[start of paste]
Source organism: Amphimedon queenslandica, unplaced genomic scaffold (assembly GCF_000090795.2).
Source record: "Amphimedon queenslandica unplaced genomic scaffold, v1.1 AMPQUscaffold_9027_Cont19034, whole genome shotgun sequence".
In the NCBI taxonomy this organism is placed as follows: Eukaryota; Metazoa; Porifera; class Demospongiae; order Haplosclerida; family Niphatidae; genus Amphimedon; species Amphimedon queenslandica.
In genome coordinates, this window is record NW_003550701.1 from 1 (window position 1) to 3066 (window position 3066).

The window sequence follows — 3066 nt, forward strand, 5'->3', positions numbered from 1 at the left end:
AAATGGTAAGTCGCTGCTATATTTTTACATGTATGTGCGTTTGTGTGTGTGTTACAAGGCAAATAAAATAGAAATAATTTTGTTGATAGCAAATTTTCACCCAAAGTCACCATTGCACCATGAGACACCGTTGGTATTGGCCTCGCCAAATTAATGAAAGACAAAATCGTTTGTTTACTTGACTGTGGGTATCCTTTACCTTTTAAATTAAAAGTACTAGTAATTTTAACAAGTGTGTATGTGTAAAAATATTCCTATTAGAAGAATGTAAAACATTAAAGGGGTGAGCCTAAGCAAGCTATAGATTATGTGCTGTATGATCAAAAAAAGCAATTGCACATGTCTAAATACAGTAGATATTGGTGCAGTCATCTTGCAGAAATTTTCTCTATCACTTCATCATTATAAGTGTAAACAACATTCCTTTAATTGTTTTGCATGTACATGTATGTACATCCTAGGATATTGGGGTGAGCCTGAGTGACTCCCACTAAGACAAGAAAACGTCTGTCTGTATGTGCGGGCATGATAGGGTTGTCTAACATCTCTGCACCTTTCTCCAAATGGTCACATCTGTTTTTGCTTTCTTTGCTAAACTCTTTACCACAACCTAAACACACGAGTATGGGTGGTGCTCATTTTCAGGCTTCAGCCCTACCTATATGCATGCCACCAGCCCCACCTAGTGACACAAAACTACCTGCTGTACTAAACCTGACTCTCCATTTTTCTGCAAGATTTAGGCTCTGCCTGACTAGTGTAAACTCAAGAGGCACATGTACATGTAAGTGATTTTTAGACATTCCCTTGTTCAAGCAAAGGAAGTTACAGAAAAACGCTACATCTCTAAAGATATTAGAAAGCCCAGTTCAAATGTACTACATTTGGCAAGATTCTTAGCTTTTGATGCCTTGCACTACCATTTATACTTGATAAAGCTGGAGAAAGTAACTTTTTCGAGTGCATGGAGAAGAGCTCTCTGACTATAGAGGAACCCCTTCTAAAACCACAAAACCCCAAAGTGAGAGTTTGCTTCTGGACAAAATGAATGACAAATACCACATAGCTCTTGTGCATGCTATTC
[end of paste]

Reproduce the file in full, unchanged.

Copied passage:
Source organism: Amphimedon queenslandica, unplaced genomic scaffold (assembly GCF_000090795.2).
Source record: "Amphimedon queenslandica unplaced genomic scaffold, v1.1 AMPQUscaffold_9027_Cont19034, whole genome shotgun sequence".
In the NCBI taxonomy this organism is placed as follows: Eukaryota; Metazoa; Porifera; class Demospongiae; order Haplosclerida; family Niphatidae; genus Amphimedon; species Amphimedon queenslandica.
In genome coordinates, this window is record NW_003550701.1 from 1 (window position 1) to 3066 (window position 3066).

The window sequence follows — 3066 nt, forward strand, 5'->3', positions numbered from 1 at the left end:
AAATGGTAAGTCGCTGCTATATTTTTACATGTATGTGCGTTTGTGTGTGTGTTACAAGGCAAATAAAATAGAAATAATTTTGTTGATAGCAAATTTTCACCCAAAGTCACCATTGCACCATGAGACACCGTTGGTATTGGCCTCGCCAAATTAATGAAAGACAAAATCGTTTGTTTACTTGACTGTGGGTATCCTTTACCTTTTAAATTAAAAGTACTAGTAATTTTAACAAGTGTGTATGTGTAAAAATATTCCTATTAGAAGAATGTAAAACATTAAAGGGGTGAGCCTAAGCAAGCTATAGATTATGTGCTGTATGATCAAAAAAAGCAATTGCACATGTCTAAATACAGTAGATATTGGTGCAGTCATCTTGCAGAAATTTTCTCTATCACTTCATCATTATAAGTGTAAACAACATTCCTTTAATTGTTTTGCATGTACATGTATGTACATCCTAGGATATTGGGGTGAGCCTGAGTGACTCCCACTAAGACAAGAAAACGTCTGTCTGTATGTGCGGGCATGATAGGGTTGTCTAACATCTCTGCACCTTTCTCCAAATGGTCACATCTGTTTTTGCTTTCTTTGCTAAACTCTTTACCACAACCTAAACACACGAGTATGGGTGGTGCTCATTTTCAGGCTTCAGCCCTACCTATATGCATGCCACCAGCCCCACCTAGTGACACAAAACTACCTGCTGTACTAAACCTGACTCTCCATTTTTCTGCAAGATTTAGGCTCTGCCTGACTAGTGTAAACTCAAGAGGCACATGTACATGTAAGTGATTTTTAGACATTCCCTTGTTCAAGCAAAGGAAGTTACAGAAAAACGCTACATCTCTAAAGATATTAGAAAGCCCAGTTCAAATGTACTACATTTGGCAAGATTCTTAGCTTTTGATGCCTTGCACTACCATTTATACTTGATAAAGCTGGAGAAAGTAACTTTTTCGAGTGCATGGAGAAGAGCTCTCTGACTATAGAGGAACCCCTTCTAAAACCACAAAACCCCAAAGTGAGAGTTTGCTTCTGGACAAAATGAATGACAAATACCACATAGCTCTTGTGCATGCTATTC